A new report from the Department of Energy has uncovered an unforeseen source of mechanical kinetic energy: our Founding Fathers spinning in their graves.
“For decades, our nation has lamented the fact that John Adams is likely oscillating in his coffin,” said a spokesperson. “But we’re only now discovering that our Founding Fathers’ rotational exasperation at the state of America today is a source of clean, white-hot fuel, comparable to over 15,000 nuclear reactors.”
Environmental scientists were quick to remind reporters that from a Constitutional standpoint, of course we should respect the laws on which America was founded. But from a sustainability standpoint, they urged the public to do everything possible to anger the ghost of Benjamin Franklin.
“This source of combustion was first ignited during the freeing of slaves, and boosted by women’s suffrage. But if we’re serious about fighting climate change, we recommend kicking the spinning up a notch by permanently banning all firearms, censoring large amounts of speech, and implementing fully-automated luxury space gay communism.”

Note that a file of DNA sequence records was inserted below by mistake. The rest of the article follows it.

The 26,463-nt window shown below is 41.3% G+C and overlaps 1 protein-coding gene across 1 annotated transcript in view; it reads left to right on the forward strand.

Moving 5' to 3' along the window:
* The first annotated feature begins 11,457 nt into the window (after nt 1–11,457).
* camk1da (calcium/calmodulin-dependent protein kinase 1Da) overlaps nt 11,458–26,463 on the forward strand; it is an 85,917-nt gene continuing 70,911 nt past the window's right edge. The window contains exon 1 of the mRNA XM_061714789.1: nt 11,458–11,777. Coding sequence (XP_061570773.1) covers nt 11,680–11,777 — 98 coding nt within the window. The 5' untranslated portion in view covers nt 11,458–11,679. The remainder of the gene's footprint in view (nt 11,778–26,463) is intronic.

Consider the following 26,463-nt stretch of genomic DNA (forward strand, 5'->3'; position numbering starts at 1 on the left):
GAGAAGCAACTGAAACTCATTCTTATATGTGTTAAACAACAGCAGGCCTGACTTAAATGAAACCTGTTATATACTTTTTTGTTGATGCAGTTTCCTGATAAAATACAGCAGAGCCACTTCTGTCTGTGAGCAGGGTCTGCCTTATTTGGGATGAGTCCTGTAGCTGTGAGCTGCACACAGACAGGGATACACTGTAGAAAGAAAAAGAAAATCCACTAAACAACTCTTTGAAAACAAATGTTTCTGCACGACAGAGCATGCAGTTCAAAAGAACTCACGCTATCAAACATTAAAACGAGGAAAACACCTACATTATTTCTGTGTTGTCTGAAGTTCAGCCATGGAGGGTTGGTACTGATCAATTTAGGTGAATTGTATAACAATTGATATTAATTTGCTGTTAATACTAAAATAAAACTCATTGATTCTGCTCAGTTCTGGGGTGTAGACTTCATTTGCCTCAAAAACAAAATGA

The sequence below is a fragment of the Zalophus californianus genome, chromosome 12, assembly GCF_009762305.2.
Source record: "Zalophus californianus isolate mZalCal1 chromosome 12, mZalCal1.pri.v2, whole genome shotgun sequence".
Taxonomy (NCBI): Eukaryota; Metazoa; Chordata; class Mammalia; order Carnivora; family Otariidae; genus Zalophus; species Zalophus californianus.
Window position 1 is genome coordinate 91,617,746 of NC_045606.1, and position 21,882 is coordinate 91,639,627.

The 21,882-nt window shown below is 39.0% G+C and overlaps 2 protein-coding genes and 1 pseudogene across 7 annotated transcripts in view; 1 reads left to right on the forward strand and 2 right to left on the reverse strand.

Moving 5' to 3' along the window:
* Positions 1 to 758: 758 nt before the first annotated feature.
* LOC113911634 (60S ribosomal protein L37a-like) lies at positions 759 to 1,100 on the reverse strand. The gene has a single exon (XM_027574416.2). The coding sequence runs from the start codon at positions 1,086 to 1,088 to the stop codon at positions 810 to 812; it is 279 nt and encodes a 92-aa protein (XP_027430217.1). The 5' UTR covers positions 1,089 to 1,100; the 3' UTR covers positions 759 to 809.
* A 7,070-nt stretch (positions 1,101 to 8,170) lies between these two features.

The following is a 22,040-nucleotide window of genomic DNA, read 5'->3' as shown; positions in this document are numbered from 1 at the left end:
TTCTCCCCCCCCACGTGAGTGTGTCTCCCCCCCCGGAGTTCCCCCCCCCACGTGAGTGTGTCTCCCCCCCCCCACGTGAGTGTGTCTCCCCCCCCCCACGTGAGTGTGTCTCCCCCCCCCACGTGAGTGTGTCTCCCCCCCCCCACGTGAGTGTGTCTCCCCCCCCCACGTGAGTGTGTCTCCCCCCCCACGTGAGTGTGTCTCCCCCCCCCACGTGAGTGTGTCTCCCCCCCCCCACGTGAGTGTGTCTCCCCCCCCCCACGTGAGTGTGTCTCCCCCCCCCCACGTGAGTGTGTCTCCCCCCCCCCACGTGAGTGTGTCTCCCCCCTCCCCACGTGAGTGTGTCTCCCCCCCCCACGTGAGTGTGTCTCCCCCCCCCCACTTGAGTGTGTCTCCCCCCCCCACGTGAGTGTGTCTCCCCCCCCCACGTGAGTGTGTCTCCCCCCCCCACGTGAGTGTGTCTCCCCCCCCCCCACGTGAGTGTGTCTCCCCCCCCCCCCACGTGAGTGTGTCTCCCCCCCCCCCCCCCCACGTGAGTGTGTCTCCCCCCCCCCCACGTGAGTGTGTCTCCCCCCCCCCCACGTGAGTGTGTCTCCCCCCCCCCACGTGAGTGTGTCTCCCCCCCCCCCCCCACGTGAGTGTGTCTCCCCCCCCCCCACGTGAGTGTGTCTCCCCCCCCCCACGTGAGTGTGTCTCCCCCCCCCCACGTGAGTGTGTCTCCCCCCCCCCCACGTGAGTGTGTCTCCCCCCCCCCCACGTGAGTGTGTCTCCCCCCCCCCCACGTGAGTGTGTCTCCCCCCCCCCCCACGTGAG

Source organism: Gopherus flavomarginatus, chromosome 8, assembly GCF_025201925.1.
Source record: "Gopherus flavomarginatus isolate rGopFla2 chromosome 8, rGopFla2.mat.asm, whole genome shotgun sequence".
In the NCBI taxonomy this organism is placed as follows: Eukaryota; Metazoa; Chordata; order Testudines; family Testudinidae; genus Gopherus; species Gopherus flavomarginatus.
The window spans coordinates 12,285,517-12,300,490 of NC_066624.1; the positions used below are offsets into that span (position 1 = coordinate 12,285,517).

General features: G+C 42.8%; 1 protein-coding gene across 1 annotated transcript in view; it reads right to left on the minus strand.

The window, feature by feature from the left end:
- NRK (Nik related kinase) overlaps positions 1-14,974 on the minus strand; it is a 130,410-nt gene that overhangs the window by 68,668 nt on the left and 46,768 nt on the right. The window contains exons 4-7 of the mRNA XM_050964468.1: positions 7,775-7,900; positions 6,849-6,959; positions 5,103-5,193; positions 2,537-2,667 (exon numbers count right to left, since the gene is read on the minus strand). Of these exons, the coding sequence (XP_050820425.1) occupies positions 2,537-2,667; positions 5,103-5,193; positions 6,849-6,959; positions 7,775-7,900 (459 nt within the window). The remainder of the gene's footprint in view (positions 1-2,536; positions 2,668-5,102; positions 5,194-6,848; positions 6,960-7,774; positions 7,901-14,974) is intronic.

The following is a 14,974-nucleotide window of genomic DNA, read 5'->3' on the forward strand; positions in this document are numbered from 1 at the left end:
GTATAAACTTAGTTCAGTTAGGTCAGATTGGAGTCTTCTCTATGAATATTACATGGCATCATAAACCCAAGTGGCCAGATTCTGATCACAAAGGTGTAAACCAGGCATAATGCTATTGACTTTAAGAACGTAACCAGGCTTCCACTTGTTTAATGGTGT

13 thoughts on “Department Of Energy Finds Founding Fathers Spinning In Graves Could Power Country For Next 100 Years”
The founding fathers would be delighted about end of slavery. They had to tiptoe around it to form a union. Yes, some, regrettably, were slaveholders, but many or even most of those wanted to end it in one way or another.
And at the rate they’re tunneling, they will be here shortly to scold us! 😉
What did this tell us?
Mitch McConnell and Donald Trump have shown us all the holes in our constitution.
I am laughing too hard to comment
I always knew we would have something to thank Trump for.
Should of started back in the sixties about climate change to make a difference today, humans feel bad for mankind
Damn way to make funny depressing. Not saying your wrong but still.
The spinning is the REAL cause of global warming! (and it’s about to get hotter in Virginia)
We didn’t really start modeling until the 1980s. In 1980, in my first college computer class we used key punch cards. Though I remember my first CO2 loading algorithm in 1981, computer processing took a few more years to give us better clarity on the issue.